From the moment John Wayne Hearn entered the world, he was dominated by a woman.
His mother Mary Watson wasn’t yet eighteen when she found herself a pregnant war widow. Although she managed to remarry before his birth, when John Wayne was born his mother held on to him tightly, as if he were the only other human on earth.
Even when Mary bore other children, it remained obvious her fascination and obsession with John, who often receiving favoritism over his siblings. In his mother’s eyes, John could do no wrong but, if he did, it was someone’s fault. Her little John was perfect.
Understanding John’s early life explains his future self: a man who would someday kill two people at the insistence of a woman.
What To Do Now?
John Wayne Hearn enlisted in the United States Marines but he still couldn’t escape his mother. While he was in boot camp, she often sneaked to the camp parameters and watched as her son did his early morning physical training with his platoon. And when it came time for him to be assigned a location, Mary raised a holy ruckus with military officials until they stationed him near home.
It wasn’t just John’s career Mary was running though, she was also meddling in his love life.
By the time that John’s military service petered out following a couple of stints in Vietnam, he’d had four wives and several girlfriends – all who had left because of his overbearing mother and her meddling ways.
It was 1984 and John suddenly found himself jobless and alone except, of course, for his mother.
He tried his hand at a few jobs, but none of them offered him the excitement he’d loved so much in Vietnam. So, on a whim, he placed an ad in the Soldier of Fortune magazine that he read religiously offering his services as a mercenary.
Although he had envisioned foreign jobs that would focus on covert operations and clandestine killings of dictators and such, John quickly learned the offers were of a more domestic nature; as in, domestic relations like marriage.
Kill My Brother-in-Law, And While You’re At It…
Most of the calls John Wayne received were other Vietnam Vets looking for work; willing to use their combat training to do “whatever” needed to be done.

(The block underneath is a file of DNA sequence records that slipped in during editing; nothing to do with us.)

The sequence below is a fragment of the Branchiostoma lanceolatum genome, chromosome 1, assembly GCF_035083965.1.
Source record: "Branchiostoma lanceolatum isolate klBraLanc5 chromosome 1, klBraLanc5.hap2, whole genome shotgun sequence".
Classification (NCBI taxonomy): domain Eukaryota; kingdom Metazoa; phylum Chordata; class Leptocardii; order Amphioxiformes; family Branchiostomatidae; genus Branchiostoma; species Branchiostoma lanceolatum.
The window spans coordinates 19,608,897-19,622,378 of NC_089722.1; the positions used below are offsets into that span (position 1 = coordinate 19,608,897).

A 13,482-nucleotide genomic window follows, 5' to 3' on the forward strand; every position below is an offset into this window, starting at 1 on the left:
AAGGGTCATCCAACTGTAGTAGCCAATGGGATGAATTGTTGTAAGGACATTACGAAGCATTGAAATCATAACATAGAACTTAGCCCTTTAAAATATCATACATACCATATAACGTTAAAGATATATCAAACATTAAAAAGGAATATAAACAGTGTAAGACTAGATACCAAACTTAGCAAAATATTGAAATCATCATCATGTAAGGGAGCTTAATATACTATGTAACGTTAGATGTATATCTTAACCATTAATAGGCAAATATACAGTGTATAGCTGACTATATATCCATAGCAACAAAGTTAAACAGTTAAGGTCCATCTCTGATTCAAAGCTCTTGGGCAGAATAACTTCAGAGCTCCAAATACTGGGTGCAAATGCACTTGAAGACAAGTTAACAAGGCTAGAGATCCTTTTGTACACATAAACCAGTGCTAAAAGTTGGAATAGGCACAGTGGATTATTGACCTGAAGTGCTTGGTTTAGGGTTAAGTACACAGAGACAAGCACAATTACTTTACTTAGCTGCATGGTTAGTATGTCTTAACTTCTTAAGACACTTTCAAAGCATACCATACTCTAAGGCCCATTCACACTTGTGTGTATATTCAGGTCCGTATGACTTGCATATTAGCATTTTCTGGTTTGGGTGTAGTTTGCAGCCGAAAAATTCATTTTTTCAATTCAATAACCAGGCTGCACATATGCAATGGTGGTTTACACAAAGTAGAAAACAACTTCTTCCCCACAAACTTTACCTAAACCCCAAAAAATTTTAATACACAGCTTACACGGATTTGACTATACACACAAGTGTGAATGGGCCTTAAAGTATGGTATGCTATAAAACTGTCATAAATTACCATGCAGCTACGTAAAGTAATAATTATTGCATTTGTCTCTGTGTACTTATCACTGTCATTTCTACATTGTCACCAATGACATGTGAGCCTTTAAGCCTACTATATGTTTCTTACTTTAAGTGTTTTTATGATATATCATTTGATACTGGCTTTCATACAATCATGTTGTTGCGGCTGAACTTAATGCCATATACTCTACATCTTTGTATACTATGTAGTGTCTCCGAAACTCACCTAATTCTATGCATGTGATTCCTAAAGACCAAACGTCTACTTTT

One call came in, however, that stood out from the rest. It was a young woman with a sultry voice who was calling because her family needed his help. She didn’t say much more, only left her telephone number.
A lonely John imagined a beautiful woman behind the voice and was intrigued enough to call her back. Soon thereafter they agreed to meet at Shoney’s restaurant halfway between their homes.
The woman introduced herself as Debra Ann Sims Banister, but John could call her Debbie as everyone else did. She then went onto tell John that her sister, Marlene Sims Batie, was involved in a nasty custody dispute with her ex-husband Cecil Batie. Debbie told John that Cecil was an evil man, abusive toward his children, had been abusive to her sister, and was an alcoholic that played dirty pool to keep the kids away from Marlene. Debbie also told him she was certain Cecil was turning the kids against the entire Sims family,
If John had been a man with a mind of his own, he might have done a little investigating before agreeing to murder a man but he wasn’t. His mother had taught him long ago to do as he’s told – she’d meant it only to apply to her, but John missed that part and was willing to do as any woman told him.
And besides, John saw a beautiful women sitting before him in trouble. She was beginning for her nephews to be rescued from the clutches of their evil father. John so wanted to be her knight in shining armor.
Debbie, on the other hand, knew how to play men like fine-tuned fiddles. She knew the man sitting across from her wasn’t a hardcore mercenary as his ad had proclaimed. But that was to her advantage, making him much more easy to control. And she knew just how to do it.
Debbie and John began a steamy affair. As John lay breathless after each “wild ride,” Debbie used pillow talk as a time to talk about the fears her sister was experiencing and how they were all anxious for the boys’ to be back home with their mother.
It worked like a charm. Without ever knowing that, while Cecil had a penchant for alcoholic, maybe a little too much sometimes, he’s otherwise a good man who desperately loved his boys, even still loved Marlene, and John slipped up onto the porch of Cecil’s trailer home, took aim throw the front window, and shot Cecil while he lay sleeping on the couch on January 6, 1985.
Gainesville, Florida, detectives were certain Marlene, who collected $30,000 from Cecil’s life insurance that named her as beneficiary, and her family was behind Cecil’s death but they could never gather enough evidence to prove it.